Netflix Is Entering Digital Health
The other day I was browsing what to watch on Netflix and had a thought. I think Netflix might become a new digital channel for “conveying” health.
This issue is more of an idea and a possibility than a real thing. Plus, as it really is just an idea, it’s shorter than usual.
The other day I was browsing what to watch on Netflix and had a thought. It seems that more and more documentaries, TV shows and movies are geared towards health in one way or another.
I think Netflix might become a new digital channel for “conveying” health. The most prominent example is Headspace. They recently launched a series with 8 episodes and every one consist of two parts. The first one always teaches us about different aspects of meditation. But the second one is an actual meditation practice, so the viewers can put theory into practice.
Now, this is of course also a marketing campaign to convert more paying subscribers to their app (which is great by the way), but we still can’t look past this.
Another example is The Game Changers movie, which gives a completely new perspective on food, especially plant-based food. I wrote about this in the 6th issue (when the topics were still much broader than just digital health). In that sense, the movie uses a relatively new and popular medium to transfer its message.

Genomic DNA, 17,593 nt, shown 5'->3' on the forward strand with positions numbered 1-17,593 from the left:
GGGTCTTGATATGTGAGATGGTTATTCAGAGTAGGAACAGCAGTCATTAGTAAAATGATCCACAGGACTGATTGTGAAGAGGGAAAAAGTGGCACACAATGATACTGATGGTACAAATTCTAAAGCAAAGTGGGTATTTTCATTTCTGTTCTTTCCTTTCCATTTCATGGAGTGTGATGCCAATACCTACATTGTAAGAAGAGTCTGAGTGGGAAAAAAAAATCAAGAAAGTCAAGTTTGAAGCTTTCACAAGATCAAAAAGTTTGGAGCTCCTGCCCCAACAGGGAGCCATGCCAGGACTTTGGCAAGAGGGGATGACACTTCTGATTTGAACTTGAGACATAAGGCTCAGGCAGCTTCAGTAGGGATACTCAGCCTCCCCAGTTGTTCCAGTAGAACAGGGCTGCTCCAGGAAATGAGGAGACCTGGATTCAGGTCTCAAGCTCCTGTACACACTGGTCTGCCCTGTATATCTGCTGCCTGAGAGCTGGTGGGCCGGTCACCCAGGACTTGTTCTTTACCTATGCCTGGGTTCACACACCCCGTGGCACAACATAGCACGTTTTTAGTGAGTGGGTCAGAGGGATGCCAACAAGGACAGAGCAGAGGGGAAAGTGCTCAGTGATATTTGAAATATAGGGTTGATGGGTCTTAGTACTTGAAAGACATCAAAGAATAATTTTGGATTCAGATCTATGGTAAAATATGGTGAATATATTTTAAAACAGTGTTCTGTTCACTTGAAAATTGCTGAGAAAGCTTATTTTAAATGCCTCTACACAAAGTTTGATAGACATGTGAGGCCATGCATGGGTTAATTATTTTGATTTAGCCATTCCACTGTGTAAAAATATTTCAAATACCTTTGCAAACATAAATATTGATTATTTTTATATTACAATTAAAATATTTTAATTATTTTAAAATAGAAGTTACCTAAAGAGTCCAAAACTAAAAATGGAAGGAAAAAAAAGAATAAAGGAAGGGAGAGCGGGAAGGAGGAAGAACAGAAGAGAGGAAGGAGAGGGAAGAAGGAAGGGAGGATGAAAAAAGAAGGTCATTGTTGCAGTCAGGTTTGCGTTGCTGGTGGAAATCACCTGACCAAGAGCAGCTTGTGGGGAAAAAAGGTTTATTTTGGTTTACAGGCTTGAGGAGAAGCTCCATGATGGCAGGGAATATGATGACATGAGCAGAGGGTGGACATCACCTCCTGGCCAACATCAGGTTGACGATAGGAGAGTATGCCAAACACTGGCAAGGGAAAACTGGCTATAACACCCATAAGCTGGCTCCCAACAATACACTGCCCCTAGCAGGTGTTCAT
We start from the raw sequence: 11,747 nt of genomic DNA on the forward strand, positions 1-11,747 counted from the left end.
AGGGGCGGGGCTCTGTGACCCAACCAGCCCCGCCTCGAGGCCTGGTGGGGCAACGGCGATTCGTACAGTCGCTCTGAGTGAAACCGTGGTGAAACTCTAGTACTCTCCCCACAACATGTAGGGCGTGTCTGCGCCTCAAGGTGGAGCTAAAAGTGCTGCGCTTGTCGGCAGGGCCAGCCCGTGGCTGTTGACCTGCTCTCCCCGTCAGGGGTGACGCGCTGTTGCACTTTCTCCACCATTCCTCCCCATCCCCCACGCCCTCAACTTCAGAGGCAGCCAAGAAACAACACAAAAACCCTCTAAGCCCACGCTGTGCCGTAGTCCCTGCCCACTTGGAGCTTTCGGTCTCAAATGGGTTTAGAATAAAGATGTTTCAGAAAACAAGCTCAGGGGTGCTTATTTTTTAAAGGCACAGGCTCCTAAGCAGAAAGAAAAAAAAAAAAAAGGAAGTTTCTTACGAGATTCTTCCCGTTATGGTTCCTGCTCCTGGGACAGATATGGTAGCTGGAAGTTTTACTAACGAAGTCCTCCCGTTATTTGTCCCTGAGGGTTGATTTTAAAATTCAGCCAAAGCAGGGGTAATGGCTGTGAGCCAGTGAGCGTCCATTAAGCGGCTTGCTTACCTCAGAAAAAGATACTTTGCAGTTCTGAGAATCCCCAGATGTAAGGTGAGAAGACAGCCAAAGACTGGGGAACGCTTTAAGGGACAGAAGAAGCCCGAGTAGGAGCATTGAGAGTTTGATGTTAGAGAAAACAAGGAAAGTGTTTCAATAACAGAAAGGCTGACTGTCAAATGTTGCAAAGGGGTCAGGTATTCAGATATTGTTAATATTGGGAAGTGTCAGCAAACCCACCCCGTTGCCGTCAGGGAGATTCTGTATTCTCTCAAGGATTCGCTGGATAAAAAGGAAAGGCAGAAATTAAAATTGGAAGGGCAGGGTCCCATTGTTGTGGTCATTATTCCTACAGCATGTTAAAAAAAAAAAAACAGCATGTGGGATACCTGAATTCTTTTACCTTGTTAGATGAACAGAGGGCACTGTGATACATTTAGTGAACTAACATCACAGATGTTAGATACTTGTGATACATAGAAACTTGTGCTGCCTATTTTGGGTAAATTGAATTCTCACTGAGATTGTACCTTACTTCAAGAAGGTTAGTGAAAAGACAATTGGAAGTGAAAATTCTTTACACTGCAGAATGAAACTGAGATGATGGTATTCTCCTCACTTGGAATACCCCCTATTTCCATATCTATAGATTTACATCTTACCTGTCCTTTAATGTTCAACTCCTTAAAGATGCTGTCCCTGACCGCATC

The same goes for the movie The Bleeding Edge, which uncovers the world and the dangers of medical devices. A brilliant insight into how much a patient's well-being can be worth to companies producing these. There’s probably more movies like this but either not available in Slovenia or I haven’t found them yet.
But why do we need another channel? Aren’t apps and the internet enough? In fairness, they’re more than sufficient, even better and more flexible than Netflix. Netflix is not interactive, doesn’t measure anything or give insights (except the amount of time you spend watching it). In this regard, it seems unnecessary and just a marketing campaign.
But on the other hand, think about our attention span and focus. It’s much more difficult to be focused on a book for 2 hours than on a documentary or TV series. The attention span thus isn’t getting lower across the board, it’s just getting relocated elsewhere.
In this way, it’s perhaps even correct that companies use all the channels necessary to convey their message and knowledge about health to the people.
Another argument favouring this is that people are already subscribed to Netflix and don’t have to pay or do anything extra. And there’s already an existing audience, which is advantageous for the companies/products.
I hope you enjoyed this short issue, which arose from a simple thought I had. Let me know what you think and if you have any other arguments for and against health being conveyed through Netflix!
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